"I'd say that over the years Fernando had been one of - if not the - toughest competitors I'd faced, both as a team-mate and a rival at other teams," Button writes.

"Lewis was unbelievably quick and could pull a lap out of the bag just like that; him and Ayrton Senna were the two quickest guys over one lap, maybe ever.

"But Fernando was the more rounded driver. I'd know, even if I out-qualified him, that he'd still be tough to beat in a race.


I can see where he's coming from on that, although generally speaking I think that Alonso is vastly underrated as a qualifier.

Maybe we don't even have to speculate since there is evidence from 2007 that Hamilton is as tough a competitor as Alonso? I suspect Button is trying to give himself props there.


Sometimes the most obvious conclusion is the right one. Maybe Button is just giving us some honest opinions based on his own experiences, and how he has processed those experiences.


Yes. Button's thoughts are hardly out of the ordinary. He seems a straight forward bloke, I doubt he has an agenda.

True. Although watching Hamilton over the last 11 years there have been a handful of races that Lewis lacked pace on a Sunday. Button is suggesting it happened fairly regularly which is not the case. The only races I can recall that Button had genuine pace over Hamilton were Australia 2010 and Spa 2012.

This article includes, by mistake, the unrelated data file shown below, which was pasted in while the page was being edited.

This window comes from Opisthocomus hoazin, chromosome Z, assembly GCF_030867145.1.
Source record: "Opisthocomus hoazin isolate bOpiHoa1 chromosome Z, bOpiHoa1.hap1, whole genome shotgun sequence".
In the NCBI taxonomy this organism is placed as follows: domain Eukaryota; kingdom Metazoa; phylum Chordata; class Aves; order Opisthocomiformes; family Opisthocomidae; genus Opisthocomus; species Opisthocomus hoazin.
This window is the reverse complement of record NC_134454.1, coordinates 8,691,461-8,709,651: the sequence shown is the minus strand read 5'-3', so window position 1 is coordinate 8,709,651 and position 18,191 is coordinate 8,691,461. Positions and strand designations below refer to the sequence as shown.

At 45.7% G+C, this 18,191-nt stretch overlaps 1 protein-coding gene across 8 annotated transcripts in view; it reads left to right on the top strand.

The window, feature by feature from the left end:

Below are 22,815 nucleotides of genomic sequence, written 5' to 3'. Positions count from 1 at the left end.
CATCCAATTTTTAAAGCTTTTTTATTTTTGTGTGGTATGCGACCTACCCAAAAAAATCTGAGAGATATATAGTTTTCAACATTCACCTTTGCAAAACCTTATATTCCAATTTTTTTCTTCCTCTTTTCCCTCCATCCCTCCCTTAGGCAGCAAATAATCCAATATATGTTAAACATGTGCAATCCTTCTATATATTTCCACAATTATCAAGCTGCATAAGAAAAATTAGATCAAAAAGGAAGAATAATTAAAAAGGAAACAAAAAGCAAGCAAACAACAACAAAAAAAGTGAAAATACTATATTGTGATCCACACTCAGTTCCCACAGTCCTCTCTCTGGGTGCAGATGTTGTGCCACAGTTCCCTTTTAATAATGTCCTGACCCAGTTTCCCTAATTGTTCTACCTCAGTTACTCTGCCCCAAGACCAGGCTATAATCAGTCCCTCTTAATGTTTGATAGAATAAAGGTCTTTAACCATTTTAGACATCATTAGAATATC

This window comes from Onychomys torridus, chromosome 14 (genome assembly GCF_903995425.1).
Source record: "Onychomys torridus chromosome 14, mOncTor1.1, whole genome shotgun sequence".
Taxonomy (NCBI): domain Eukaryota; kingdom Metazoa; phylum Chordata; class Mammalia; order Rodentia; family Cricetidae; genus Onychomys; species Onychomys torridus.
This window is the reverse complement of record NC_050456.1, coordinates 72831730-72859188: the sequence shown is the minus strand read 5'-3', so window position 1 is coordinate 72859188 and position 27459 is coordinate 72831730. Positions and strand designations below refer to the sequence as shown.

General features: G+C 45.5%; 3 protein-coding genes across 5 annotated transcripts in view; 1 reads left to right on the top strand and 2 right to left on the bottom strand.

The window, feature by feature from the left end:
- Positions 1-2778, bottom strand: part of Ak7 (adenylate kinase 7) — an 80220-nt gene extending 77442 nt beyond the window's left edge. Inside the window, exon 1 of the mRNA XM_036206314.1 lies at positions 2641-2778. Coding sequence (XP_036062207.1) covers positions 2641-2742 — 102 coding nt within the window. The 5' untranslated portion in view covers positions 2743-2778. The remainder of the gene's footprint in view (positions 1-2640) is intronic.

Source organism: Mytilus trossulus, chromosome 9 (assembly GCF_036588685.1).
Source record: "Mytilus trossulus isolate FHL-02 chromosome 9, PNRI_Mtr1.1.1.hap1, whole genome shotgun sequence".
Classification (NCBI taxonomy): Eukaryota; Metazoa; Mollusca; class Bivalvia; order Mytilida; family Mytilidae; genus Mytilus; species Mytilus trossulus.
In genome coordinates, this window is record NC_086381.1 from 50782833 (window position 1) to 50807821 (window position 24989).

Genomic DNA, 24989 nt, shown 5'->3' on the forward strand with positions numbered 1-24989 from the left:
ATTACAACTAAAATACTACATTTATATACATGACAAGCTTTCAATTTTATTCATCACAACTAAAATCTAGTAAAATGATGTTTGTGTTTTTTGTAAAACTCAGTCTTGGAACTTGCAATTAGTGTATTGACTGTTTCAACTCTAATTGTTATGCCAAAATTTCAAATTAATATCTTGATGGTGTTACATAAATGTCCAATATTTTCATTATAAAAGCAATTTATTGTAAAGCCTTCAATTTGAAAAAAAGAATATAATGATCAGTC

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PostPosted: Mon Oct 16, 2017 10:11 am 
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bonecrasher wrote:
Covalent wrote:
bonecrasher wrote:
Button as a champion should be able to forge his own story and not keep obsessing over Hamilton. He spent 15 years in F1 and all he has to say is some imagined rivalry with Hamilton? Especially when one suspects Hamilton never has and never will lose sleep over Button and this 'rivalry'. Sad!

Do you think that was the entire content of his autobiography? :uhoh:

He's obviously picked what he believes are the best bits of the entire book to try and shift a few copies.

You realise Button didn't write that article himself right?


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PostPosted: Mon Oct 16, 2017 10:31 am 
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bonecrasher wrote:
mikeyg123 wrote:
Ennis wrote:
bonecrasher wrote:
Zoue wrote:
Interesting extract:

"I'd say that over the years Fernando had been one of - if not the - toughest competitors I'd faced, both as a team-mate and a rival at other teams," Button writes.

"Lewis was unbelievably quick and could pull a lap out of the bag just like that; him and Ayrton Senna were the two quickest guys over one lap, maybe ever.

"But Fernando was the more rounded driver. I'd know, even if I out-qualified him, that he'd still be tough to beat in a race.